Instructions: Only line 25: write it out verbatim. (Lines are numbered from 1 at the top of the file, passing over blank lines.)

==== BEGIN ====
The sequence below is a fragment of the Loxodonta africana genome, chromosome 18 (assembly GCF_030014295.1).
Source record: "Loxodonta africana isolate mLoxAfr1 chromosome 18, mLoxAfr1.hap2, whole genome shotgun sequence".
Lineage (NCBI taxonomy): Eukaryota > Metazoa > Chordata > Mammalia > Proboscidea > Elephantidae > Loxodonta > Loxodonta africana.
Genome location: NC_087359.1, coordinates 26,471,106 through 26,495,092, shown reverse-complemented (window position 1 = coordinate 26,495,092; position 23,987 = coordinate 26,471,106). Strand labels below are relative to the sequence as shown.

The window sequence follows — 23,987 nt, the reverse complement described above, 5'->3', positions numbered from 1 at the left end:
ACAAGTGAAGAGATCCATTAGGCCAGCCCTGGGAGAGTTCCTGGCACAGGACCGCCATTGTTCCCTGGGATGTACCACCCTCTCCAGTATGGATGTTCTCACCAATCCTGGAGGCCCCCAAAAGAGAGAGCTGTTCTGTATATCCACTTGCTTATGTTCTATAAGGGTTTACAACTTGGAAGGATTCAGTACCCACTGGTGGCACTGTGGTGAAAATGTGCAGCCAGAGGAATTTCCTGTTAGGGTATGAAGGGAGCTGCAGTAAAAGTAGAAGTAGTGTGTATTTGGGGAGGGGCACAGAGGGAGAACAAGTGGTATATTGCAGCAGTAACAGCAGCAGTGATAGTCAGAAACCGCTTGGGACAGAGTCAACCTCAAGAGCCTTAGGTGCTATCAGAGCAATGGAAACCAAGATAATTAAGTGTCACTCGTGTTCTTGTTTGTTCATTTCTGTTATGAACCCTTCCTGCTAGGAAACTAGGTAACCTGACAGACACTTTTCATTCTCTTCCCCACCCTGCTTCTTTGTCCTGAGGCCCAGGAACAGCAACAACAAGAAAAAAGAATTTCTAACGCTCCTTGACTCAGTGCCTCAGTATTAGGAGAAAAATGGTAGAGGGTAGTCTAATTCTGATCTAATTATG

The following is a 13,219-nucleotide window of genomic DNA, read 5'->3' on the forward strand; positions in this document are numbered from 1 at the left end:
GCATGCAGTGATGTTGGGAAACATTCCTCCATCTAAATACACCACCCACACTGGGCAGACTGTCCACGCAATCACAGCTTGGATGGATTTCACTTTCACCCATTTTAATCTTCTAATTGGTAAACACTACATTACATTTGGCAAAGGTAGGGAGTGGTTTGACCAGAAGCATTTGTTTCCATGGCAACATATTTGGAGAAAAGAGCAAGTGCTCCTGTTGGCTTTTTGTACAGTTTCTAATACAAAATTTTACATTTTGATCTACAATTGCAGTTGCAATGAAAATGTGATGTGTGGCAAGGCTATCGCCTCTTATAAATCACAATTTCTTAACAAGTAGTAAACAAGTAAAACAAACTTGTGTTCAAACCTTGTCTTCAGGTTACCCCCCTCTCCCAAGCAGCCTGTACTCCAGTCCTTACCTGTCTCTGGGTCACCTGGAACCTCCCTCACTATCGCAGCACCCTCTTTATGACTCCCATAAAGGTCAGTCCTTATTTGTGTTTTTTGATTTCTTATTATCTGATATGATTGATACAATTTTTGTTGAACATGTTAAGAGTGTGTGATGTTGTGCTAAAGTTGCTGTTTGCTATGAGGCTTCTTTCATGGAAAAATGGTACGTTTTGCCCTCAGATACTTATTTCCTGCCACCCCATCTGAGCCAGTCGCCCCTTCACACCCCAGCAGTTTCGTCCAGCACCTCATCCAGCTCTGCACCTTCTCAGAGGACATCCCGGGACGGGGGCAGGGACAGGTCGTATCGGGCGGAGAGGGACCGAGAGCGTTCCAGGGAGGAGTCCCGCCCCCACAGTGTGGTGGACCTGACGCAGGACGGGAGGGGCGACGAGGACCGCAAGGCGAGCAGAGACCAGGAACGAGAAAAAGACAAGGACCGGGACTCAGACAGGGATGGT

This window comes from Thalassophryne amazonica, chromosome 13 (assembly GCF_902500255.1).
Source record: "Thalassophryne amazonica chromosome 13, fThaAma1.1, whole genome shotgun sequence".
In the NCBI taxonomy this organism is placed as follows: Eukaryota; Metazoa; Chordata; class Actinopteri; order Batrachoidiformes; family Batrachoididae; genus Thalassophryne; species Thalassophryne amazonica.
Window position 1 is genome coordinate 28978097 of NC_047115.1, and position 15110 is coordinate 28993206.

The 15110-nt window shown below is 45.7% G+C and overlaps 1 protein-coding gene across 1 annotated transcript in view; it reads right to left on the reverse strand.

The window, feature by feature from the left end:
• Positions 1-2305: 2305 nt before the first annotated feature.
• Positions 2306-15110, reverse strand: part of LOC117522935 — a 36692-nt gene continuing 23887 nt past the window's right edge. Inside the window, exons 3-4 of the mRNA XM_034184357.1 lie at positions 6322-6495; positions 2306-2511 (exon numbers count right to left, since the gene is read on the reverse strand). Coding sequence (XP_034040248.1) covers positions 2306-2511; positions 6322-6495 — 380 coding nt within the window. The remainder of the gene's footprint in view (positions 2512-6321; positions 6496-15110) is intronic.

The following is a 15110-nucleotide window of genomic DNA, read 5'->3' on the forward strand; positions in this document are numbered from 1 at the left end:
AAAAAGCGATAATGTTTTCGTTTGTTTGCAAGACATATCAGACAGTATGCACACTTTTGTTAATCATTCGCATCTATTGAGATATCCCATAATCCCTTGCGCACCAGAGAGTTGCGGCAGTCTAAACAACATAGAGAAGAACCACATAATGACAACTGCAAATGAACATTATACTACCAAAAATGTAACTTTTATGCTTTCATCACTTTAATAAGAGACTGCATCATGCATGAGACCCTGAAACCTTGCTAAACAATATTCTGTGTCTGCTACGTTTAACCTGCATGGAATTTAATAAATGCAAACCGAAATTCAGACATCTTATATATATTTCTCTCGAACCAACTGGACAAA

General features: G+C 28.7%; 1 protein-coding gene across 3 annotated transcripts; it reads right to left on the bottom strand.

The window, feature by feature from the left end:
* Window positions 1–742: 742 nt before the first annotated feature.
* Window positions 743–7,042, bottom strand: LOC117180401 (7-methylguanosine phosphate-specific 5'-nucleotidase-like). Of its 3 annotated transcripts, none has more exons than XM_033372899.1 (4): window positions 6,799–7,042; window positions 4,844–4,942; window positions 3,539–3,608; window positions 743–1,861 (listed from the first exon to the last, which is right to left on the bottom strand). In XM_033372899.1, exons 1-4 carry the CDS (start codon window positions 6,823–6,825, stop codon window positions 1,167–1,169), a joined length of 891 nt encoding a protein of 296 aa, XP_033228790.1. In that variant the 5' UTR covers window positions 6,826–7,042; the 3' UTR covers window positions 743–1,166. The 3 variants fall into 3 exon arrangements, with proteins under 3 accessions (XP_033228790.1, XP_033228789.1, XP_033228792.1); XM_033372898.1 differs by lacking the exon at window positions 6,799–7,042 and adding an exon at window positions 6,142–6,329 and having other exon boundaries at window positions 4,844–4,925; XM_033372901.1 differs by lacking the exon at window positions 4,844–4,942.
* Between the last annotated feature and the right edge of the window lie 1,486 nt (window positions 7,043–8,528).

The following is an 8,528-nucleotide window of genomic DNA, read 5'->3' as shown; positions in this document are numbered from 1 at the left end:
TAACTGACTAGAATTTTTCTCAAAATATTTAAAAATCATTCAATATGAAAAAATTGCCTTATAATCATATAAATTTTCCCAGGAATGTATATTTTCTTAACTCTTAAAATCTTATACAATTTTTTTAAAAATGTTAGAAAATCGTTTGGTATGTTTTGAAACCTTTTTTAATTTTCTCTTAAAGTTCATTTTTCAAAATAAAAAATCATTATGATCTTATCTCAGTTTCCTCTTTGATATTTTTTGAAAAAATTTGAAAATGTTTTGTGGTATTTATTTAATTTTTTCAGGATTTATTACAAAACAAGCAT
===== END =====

TAACTGACTAGAATTTTTCTCAAAATATTTAAAAATCATTCAATATGAAAAAATTGCCTTATAATCATATAAATTTTCCCAGGAATGTATATTTTCTTAACTCTTAAAATCTTATACAATTTTTTTAAAAATGTTAGAAAATCGTTTGGTATGTTTTGAAACCTTTTTTAATTTTCTCTTAAAGTTCATTTTTCAAAATAAAAAATCATTATGATCTTATCTCAGTTTCCTCTTTGATATTTTTTGAAAAAATTTGAAAATGTTTTGTGGTATTTATTTAATTTTTTCAGGATTTATTACAAAACAAGCAT